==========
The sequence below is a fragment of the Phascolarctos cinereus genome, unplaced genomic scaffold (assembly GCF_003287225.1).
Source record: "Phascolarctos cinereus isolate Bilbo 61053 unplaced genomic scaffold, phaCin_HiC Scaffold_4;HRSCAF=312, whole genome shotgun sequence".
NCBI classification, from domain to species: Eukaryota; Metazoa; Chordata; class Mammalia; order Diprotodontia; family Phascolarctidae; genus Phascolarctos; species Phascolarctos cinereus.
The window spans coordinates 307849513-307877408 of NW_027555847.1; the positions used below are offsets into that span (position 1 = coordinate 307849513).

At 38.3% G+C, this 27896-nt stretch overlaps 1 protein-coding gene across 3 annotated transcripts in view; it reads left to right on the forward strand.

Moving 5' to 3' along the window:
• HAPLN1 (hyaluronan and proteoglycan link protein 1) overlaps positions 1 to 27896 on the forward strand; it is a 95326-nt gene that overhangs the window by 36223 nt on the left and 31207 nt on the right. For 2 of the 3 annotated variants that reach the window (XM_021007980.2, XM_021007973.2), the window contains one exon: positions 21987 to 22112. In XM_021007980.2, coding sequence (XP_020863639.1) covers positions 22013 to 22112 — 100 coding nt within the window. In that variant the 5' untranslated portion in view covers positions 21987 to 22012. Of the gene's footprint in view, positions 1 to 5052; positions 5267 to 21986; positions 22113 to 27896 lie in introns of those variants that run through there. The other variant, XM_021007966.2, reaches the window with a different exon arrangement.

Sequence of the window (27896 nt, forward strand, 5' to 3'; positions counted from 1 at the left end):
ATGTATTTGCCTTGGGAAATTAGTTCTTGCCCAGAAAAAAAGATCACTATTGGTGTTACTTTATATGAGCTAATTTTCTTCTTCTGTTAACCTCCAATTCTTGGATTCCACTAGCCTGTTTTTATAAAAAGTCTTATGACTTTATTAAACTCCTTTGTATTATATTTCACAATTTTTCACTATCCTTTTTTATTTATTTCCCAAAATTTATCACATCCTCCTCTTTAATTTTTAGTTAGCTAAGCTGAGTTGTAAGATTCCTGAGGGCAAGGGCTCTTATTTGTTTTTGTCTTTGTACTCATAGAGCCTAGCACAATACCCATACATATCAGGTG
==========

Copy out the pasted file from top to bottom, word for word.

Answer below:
The sequence below is a fragment of the Phascolarctos cinereus genome, unplaced genomic scaffold (assembly GCF_003287225.1).
Source record: "Phascolarctos cinereus isolate Bilbo 61053 unplaced genomic scaffold, phaCin_HiC Scaffold_4;HRSCAF=312, whole genome shotgun sequence".
NCBI classification, from domain to species: Eukaryota; Metazoa; Chordata; class Mammalia; order Diprotodontia; family Phascolarctidae; genus Phascolarctos; species Phascolarctos cinereus.
The window spans coordinates 307849513-307877408 of NW_027555847.1; the positions used below are offsets into that span (position 1 = coordinate 307849513).

At 38.3% G+C, this 27896-nt stretch overlaps 1 protein-coding gene across 3 annotated transcripts in view; it reads left to right on the forward strand.

Moving 5' to 3' along the window:
• HAPLN1 (hyaluronan and proteoglycan link protein 1) overlaps positions 1 to 27896 on the forward strand; it is a 95326-nt gene that overhangs the window by 36223 nt on the left and 31207 nt on the right. For 2 of the 3 annotated variants that reach the window (XM_021007980.2, XM_021007973.2), the window contains one exon: positions 21987 to 22112. In XM_021007980.2, coding sequence (XP_020863639.1) covers positions 22013 to 22112 — 100 coding nt within the window. In that variant the 5' untranslated portion in view covers positions 21987 to 22012. Of the gene's footprint in view, positions 1 to 5052; positions 5267 to 21986; positions 22113 to 27896 lie in introns of those variants that run through there. The other variant, XM_021007966.2, reaches the window with a different exon arrangement.

Sequence of the window (27896 nt, forward strand, 5' to 3'; positions counted from 1 at the left end):
ATGTATTTGCCTTGGGAAATTAGTTCTTGCCCAGAAAAAAAGATCACTATTGGTGTTACTTTATATGAGCTAATTTTCTTCTTCTGTTAACCTCCAATTCTTGGATTCCACTAGCCTGTTTTTATAAAAAGTCTTATGACTTTATTAAACTCCTTTGTATTATATTTCACAATTTTTCACTATCCTTTTTTATTTATTTCCCAAAATTTATCACATCCTCCTCTTTAATTTTTAGTTAGCTAAGCTGAGTTGTAAGATTCCTGAGGGCAAGGGCTCTTATTTGTTTTTGTCTTTGTACTCATAGAGCCTAGCACAATACCCATACATATCAGGTG